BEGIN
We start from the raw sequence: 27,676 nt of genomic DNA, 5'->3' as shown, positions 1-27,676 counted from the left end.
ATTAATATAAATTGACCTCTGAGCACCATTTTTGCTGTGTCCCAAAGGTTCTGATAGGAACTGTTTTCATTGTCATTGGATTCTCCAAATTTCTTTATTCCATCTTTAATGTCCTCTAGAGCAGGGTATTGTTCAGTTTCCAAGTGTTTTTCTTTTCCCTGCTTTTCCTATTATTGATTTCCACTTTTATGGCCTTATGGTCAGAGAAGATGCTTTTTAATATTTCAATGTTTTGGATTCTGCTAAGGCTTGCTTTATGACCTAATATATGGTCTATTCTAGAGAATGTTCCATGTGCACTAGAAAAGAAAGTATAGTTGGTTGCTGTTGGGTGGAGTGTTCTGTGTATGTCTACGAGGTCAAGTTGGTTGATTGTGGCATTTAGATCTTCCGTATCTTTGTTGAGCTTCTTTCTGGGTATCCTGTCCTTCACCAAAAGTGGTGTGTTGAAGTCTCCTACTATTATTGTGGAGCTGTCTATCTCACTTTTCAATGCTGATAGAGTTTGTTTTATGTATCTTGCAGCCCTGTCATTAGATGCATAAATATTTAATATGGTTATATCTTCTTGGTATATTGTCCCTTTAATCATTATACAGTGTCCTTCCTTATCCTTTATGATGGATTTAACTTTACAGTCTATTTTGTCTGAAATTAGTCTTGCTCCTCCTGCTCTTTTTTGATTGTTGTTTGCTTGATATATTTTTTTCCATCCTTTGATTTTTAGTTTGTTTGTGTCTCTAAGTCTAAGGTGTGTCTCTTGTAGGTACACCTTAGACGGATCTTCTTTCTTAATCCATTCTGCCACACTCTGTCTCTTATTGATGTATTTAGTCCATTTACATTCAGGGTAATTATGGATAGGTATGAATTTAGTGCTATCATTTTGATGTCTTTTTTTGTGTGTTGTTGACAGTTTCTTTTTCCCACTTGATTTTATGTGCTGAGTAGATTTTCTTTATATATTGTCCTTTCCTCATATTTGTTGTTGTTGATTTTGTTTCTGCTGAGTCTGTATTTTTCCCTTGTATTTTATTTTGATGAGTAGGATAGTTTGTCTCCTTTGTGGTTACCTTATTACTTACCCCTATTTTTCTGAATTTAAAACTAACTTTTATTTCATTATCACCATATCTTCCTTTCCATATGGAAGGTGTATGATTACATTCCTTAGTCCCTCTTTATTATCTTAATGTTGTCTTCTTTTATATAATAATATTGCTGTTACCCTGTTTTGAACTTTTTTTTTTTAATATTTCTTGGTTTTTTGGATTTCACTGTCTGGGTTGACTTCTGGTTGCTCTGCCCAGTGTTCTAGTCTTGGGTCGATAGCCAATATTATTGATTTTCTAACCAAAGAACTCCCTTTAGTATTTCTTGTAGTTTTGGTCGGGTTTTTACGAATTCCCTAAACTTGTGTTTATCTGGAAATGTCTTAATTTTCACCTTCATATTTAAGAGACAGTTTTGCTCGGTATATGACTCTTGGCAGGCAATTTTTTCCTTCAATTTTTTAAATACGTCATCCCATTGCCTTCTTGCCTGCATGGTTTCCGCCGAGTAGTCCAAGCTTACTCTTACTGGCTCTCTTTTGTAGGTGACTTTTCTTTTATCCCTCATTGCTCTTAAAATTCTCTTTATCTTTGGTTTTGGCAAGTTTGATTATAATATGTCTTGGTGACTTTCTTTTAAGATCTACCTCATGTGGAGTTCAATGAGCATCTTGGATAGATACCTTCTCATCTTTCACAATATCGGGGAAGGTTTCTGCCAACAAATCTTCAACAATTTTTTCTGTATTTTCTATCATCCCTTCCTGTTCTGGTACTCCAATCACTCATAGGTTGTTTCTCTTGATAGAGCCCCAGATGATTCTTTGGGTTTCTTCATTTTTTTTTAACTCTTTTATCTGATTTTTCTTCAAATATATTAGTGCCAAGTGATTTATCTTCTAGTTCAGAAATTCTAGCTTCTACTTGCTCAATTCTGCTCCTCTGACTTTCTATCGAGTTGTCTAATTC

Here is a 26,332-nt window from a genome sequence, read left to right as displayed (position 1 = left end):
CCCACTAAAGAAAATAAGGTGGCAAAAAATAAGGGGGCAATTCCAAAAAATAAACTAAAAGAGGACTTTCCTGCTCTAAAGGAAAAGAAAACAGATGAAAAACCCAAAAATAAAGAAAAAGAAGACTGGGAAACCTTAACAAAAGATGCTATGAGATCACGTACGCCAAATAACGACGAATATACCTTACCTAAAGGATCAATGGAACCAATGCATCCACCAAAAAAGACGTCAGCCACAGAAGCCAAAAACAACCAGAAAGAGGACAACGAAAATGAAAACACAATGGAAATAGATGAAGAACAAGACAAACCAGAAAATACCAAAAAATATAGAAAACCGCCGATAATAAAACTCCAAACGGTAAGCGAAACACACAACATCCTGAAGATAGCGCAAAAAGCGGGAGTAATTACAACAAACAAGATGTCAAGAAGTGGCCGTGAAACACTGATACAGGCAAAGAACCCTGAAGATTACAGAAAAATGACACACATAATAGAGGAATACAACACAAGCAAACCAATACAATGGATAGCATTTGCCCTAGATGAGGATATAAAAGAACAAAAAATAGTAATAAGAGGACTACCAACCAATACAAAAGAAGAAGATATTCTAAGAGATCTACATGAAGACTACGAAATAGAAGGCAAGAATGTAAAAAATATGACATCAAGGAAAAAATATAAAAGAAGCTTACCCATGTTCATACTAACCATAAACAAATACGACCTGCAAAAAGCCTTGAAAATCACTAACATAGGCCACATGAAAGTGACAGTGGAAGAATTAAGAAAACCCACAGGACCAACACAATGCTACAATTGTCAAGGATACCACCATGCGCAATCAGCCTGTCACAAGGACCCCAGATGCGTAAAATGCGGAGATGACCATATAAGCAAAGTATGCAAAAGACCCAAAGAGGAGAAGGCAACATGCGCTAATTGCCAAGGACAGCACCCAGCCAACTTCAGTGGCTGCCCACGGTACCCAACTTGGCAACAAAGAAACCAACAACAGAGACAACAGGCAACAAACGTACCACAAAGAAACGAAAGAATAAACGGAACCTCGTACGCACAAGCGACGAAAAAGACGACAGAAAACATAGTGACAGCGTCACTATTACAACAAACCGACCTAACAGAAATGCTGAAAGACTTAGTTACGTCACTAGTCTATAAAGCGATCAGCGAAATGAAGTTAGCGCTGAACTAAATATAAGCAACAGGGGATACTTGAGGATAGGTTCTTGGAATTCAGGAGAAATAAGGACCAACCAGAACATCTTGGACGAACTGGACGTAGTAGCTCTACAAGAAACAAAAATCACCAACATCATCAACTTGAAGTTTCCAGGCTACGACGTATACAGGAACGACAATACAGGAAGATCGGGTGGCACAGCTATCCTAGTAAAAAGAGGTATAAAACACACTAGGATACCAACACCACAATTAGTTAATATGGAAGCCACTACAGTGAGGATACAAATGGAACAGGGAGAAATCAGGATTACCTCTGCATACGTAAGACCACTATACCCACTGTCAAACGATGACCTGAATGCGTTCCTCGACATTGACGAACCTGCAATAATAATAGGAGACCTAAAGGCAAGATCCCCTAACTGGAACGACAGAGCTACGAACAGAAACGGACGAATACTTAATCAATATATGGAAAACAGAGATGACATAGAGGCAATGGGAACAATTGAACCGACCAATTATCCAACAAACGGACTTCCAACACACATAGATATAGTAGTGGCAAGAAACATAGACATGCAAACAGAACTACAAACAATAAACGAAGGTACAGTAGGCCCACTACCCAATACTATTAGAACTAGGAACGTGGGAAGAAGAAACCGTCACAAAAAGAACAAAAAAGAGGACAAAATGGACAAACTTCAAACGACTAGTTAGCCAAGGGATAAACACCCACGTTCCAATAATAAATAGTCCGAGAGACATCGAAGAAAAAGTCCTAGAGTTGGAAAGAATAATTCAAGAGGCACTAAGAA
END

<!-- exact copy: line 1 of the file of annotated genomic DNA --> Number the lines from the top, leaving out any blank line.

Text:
We start from the raw sequence: 27,676 nt of genomic DNA, 5'->3' as shown, positions 1-27,676 counted from the left end.